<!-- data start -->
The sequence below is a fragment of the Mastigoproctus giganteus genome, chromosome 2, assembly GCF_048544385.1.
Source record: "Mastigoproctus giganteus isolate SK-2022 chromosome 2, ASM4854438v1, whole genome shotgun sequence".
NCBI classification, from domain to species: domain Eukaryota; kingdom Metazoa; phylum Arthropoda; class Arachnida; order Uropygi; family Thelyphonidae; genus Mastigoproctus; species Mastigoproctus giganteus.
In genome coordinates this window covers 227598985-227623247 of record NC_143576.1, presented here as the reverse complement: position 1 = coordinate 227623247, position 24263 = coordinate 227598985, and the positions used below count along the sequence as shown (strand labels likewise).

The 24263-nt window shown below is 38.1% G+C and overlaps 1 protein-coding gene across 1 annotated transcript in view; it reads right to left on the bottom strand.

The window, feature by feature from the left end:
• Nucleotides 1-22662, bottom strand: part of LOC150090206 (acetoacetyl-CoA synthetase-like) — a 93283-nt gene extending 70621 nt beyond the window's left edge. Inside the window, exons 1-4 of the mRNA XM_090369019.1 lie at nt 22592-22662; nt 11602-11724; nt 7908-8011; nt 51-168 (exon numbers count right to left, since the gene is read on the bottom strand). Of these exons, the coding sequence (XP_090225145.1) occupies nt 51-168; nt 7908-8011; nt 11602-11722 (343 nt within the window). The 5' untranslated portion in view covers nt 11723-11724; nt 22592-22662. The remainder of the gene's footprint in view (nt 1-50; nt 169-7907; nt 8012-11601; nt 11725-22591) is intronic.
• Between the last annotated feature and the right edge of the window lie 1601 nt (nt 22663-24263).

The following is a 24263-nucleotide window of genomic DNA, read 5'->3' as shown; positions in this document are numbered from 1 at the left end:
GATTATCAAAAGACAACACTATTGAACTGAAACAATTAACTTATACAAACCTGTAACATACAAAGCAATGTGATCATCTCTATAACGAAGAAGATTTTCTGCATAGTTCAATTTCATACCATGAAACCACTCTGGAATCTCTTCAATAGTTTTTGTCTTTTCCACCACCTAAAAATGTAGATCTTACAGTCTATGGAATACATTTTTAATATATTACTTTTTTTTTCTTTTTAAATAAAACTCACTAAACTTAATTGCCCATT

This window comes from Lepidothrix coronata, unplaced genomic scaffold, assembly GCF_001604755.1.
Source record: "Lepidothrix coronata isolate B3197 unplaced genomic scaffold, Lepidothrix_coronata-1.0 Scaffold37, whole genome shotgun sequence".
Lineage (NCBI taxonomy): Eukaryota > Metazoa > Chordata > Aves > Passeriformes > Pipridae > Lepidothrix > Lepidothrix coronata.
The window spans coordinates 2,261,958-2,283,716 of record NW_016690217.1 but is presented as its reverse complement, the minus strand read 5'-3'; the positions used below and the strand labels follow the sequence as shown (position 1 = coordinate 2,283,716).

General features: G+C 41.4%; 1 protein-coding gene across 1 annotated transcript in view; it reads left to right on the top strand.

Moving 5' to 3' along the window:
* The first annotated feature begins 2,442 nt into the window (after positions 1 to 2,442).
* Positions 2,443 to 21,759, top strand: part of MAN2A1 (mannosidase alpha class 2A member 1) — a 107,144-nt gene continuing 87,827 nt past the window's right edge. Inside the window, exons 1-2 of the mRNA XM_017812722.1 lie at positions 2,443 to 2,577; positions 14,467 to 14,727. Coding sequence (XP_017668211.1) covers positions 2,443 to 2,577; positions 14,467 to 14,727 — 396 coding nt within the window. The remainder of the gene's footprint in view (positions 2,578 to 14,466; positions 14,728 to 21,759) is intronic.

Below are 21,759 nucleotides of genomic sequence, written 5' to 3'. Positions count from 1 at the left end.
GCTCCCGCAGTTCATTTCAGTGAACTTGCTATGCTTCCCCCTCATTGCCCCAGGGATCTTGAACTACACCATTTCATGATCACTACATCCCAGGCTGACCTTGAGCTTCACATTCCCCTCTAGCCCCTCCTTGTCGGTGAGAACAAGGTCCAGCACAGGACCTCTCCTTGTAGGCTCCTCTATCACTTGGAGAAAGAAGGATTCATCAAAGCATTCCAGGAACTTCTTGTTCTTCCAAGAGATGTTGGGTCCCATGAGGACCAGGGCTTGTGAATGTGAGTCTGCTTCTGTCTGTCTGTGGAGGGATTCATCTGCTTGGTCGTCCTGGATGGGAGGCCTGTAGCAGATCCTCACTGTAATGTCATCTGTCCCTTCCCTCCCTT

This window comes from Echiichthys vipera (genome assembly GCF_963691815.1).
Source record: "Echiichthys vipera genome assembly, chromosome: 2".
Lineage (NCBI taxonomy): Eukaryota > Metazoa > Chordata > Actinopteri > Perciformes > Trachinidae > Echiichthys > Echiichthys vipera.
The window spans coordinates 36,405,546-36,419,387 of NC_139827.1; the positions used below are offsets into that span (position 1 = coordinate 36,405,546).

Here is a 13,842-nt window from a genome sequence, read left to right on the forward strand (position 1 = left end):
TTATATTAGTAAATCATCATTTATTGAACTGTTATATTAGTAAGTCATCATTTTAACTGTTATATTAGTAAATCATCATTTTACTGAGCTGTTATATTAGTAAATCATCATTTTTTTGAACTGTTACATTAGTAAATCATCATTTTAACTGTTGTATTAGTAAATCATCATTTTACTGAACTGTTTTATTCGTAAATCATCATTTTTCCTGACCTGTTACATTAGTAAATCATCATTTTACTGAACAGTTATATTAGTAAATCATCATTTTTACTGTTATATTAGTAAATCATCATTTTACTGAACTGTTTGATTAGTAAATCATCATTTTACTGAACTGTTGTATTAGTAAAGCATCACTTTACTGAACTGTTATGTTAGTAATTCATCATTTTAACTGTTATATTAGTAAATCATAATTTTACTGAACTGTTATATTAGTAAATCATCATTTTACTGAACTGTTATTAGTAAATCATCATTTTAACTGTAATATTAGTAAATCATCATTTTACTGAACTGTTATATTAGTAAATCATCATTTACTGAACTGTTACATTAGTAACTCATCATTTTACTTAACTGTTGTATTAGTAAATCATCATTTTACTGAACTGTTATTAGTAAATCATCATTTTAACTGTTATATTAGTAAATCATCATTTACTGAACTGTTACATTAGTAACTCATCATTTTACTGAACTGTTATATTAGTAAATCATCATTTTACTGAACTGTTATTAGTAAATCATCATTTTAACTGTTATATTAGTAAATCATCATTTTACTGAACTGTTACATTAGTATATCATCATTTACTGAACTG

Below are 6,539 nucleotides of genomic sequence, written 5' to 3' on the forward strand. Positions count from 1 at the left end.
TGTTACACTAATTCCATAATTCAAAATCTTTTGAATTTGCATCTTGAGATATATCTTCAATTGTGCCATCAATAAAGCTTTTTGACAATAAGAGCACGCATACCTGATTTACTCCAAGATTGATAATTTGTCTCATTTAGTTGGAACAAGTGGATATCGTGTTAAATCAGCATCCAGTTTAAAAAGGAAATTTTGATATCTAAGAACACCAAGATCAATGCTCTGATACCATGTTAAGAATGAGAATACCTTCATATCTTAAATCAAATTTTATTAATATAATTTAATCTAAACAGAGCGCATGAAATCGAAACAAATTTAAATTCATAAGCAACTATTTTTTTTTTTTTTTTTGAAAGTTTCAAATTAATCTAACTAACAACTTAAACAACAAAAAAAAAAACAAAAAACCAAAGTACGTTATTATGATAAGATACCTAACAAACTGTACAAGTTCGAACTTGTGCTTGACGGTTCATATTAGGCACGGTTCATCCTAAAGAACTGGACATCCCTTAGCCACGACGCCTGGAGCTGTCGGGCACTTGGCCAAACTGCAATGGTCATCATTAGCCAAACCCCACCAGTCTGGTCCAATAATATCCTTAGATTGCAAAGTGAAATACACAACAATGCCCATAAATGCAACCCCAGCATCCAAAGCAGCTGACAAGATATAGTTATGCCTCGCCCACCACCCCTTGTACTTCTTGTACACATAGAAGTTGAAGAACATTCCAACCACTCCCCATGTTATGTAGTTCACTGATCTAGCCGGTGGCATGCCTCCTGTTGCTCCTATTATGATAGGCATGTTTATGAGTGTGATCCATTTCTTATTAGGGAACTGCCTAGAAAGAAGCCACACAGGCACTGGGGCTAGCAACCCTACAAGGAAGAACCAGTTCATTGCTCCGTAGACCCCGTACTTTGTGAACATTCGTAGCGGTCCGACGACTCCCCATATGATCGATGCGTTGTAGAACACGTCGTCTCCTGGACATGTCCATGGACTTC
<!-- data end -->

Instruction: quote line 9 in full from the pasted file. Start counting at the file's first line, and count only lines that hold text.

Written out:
The following is a 24263-nucleotide window of genomic DNA, read 5'->3' as shown; positions in this document are numbered from 1 at the left end: